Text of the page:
Plans to roll out end-to-end encryption on Facebook and Instagram have been delayed amid a row over child safety.
Meta – as Facebook’s parent company is now called – said messaging encryption on the apps would now come in 2023.
The process means only the sender and receiver can read messages, but law enforcement or Meta cannot.
However, child protection groups and politicians have warned that it could hamper police investigating child abuse.
The National Society for the Prevention of Cruelty to Children (NSPCC), has claimed that private messaging “is the front line of child sexual abuse”.
UK Home Secretary Priti Patel has also criticized the technology, saying earlier this year that it could “severely hamper” law enforcement in
pursuing criminal activity, including online child abuse.
Privacy v Protection
End-to-end encryption secures data as it moves between phones and other devices by scrambling or encrypting it.
Typically, the only method to read the message is to gain physical access to the device that sent or received it, which must be unlocked.
The popular messaging application WhatsApp, which is also owned by Meta, uses the technology by default; however, the other apps made
by the business do not.
The issue is also a concern for Ofcom, the communications regulator tasked with enforcing the online safety bill, which will become law
around 2023 and imposes a duty of care on tech companies to protect children from harmful content and prevent abuse from occurring on
their platforms. Ofcom’s chief executive, Melanie Dawes, told the Times on Saturday that social media companies should ban adults from directly messaging children or face criminal sanctions.
To obtain a breakdown of the platforms used to perpetrate sexual offenses against minors last year, the NSPCC issued Freedom of
Information requests to 46 police forces in England, Wales, and Scotland.
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The results showed:
Police received more than 9,470 reports of internet child sex offenses and child sex abuse incidents.
52 percent of these happened on apps owned by Facebook.
More than one-third of the incidents happened on Instagram, while 13% did so on Facebook and Messenger and very few did so on WhatsApp.
This has raised concerns that Meta’s intentions to add encryption to popular messaging apps like Facebook Messenger and Instagram would
prevent the bulk of offenders from being found.
About The Safety Concerns:
The head of safety at Facebook and Instagram’s parent company, Meta, announced that the encryption process would take place in 2023. The company had previously said the change would happen in 2022 at the earliest.
“We’re taking our time to get this right and we don’t plan to finish the global rollout of end-to-end encryption by default across all our
messaging services until sometime in 2023,” Antigone Davis wrote in the Sunday Telegraph. “As a company that connects billions of people
around the world and has built industry-leading technology, we’re determined to protect people’s private communications and keep people safe online.”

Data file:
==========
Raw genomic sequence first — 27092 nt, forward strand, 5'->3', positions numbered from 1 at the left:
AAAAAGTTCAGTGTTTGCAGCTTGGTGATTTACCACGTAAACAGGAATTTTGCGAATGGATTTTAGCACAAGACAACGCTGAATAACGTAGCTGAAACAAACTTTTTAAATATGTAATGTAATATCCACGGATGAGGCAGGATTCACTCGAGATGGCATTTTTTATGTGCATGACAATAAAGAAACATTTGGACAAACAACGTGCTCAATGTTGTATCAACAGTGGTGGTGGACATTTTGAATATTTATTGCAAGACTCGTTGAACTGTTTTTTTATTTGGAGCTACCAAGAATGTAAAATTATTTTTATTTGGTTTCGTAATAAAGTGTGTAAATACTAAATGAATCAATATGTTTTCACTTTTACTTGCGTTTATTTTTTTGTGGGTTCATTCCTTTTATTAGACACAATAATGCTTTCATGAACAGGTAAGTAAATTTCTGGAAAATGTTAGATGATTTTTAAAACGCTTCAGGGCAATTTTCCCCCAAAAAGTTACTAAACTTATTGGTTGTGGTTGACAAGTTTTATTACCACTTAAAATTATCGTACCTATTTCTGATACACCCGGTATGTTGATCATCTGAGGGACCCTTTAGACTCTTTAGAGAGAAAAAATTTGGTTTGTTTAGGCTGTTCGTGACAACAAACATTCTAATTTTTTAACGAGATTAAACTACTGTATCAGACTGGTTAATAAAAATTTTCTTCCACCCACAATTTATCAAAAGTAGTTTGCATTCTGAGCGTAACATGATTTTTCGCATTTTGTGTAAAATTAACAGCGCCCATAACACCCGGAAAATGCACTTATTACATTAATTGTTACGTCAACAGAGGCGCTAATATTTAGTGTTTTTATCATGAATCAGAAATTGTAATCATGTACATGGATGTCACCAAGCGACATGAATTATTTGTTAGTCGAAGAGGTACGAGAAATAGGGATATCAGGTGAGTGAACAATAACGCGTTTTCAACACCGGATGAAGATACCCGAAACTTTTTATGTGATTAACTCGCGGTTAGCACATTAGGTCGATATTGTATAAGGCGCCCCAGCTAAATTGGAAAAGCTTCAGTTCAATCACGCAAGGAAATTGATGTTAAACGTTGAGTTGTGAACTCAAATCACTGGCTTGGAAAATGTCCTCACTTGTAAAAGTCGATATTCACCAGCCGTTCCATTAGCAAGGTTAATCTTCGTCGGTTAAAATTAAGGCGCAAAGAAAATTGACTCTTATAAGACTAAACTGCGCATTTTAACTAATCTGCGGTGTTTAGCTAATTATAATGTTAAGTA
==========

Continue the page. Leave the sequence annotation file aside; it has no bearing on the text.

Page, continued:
According to the NSPCC, encrypting messages by default could make it easier for child abuse imagery or online grooming to proliferate.
However, proponents contend that encryption safeguards users’ privacy and thwarts snooping by both governments and dishonest hackers.
Mark Zuckerberg, the CEO of Meta, provided such justifications when he revealed Facebook’s encryption intentions in 2019.
‘Getting it Right’
The delay in introducing encryption until 2023, according to Meta’s global head of safety Antigone Davis, is the result of the firm taking its time “to get this right.”
The business has previously stated that the modification will take place no later than 2022.
As a firm that links billions of people globally and has created market-leading technology, Ms. Davis declared: “We’re determined to secure
people’s private conversations and keep people safe online.”
She also listed several additional precautionary steps that the business has already taken, such as:
“Proactive detection technology” that looks for unusual patterns of behavior, such as a person who frequently creates new profiles or
messages a lot of strangers
putting users under the age of 18 into private or “friends only” profiles by default and preventing adults from texting them if they aren’t already linked
Providing in-app advice on how to avoid inappropriate contact with young people
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The NSPCC’s Andy Burrows, director of online child safety policy, applauded Meta’s postponement.
“They shouldn’t move through with these measures until they can show they have the technologies in place to assure children will not be at
an increased risk of abuse,” he said.
“Facebook must now demonstrate that they are serious about the child safety risks and not just playing for time while they weather difficult
headlines, more than 18 months after an NSPCC-led global coalition of 130 child protection organizations raised the alarm over the danger of end-to-end encryption,” the coalition stated.